Although cutting carbon emissions can lead to energy security benefits, such as reducing energy imports, pursuing energy independence will not equivalently reduce emissions, reports a paper published online this week in Nature Energy. The analysis of the links between energy security and climate change policies highlights that emissions reductions targets are unlikely to be achieved by solely seeking policies that make nations more energy-independent.
Energy security is frequently considered to be a co-benefit of pursuing climate change mitigation policies. The opposite - that pursuing energy security can bring about reductions in greenhouse gas emissions - is often claimed to be true as well.
Jessica Jewell and colleagues employ a series of state-of-the-art global energy-economy models to assess the impact of energy independence policies on emissions, the likely changes that energy independence or climate policies will have on the energy system, and the comparative costs of implementing either. They find that combatting climate change will lead to lower energy imports, but that ensuring energy independence will lead to only modest (2-15%) cuts in greenhouse gas emissions. They also show that constraining energy imports would cut fossil fuel use and energy demand, but may not universally increase the use of renewables.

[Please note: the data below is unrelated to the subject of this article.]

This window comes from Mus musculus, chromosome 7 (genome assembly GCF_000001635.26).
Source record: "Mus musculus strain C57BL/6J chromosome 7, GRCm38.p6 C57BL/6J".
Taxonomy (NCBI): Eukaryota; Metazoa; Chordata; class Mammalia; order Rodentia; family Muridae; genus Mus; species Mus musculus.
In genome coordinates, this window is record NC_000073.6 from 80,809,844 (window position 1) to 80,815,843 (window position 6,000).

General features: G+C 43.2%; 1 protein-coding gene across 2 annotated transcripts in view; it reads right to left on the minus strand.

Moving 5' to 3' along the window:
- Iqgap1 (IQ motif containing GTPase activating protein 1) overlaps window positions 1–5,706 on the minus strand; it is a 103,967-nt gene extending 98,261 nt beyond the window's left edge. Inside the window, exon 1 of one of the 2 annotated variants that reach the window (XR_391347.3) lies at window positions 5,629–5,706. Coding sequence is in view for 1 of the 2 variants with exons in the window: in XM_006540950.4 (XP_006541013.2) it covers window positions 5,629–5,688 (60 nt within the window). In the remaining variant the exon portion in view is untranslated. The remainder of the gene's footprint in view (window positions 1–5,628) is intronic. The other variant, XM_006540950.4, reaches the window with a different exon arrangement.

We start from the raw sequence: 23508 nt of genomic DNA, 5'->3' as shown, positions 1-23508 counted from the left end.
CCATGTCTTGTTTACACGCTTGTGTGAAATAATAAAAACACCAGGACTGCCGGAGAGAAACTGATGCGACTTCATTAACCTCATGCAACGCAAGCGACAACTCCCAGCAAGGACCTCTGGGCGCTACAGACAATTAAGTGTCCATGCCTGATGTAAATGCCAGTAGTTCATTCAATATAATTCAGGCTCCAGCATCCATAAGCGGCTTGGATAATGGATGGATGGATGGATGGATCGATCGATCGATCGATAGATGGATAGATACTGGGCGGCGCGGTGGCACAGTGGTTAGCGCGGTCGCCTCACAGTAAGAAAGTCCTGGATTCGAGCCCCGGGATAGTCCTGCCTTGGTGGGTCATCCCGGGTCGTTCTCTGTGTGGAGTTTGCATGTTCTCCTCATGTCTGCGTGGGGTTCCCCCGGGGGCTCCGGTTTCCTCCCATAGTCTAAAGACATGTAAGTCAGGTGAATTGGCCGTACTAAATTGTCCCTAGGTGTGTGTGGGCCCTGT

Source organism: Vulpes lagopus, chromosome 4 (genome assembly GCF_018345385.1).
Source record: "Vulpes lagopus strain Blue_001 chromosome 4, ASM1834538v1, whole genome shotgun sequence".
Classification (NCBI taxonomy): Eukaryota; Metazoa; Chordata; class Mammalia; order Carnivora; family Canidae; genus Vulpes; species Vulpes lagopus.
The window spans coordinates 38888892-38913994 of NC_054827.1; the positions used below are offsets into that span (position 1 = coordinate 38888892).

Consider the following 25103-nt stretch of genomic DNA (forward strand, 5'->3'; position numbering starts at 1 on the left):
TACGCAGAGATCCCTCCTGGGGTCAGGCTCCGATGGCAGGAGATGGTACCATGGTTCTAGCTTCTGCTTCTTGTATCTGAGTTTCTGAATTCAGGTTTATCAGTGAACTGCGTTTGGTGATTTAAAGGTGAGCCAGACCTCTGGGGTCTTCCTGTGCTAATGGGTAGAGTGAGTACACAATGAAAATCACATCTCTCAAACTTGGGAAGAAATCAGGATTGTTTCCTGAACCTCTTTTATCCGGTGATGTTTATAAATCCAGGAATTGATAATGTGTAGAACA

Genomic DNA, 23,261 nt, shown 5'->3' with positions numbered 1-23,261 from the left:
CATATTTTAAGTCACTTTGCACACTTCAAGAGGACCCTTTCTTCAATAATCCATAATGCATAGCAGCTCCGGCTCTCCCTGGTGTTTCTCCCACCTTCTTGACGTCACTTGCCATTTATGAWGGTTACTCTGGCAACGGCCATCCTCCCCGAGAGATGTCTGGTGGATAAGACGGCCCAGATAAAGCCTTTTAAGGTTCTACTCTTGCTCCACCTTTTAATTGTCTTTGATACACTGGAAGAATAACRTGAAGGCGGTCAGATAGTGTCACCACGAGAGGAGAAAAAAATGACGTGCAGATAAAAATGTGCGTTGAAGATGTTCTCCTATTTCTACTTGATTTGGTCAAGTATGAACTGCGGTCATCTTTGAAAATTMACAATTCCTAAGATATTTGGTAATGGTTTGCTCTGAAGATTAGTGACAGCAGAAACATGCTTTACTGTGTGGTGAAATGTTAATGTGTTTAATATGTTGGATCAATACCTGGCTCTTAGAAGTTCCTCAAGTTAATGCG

Finally, the authors show that energy independence could be achieved at a comparable cost to meeting existing emissions reductions pledges, but at a fraction of the cost of limiting global warming to 2 °C. They conclude that more careful analysis of the relative costs of different policy objectives is required when the likely co-benefits of climate policies are discussed.
In an accompanying News & Views article, Vaibhav Chaturvedi writes: "The study by Jewell and colleagues is a very useful contribution to understanding the balancing act between pursuing climate policy goals and securing energy supply."
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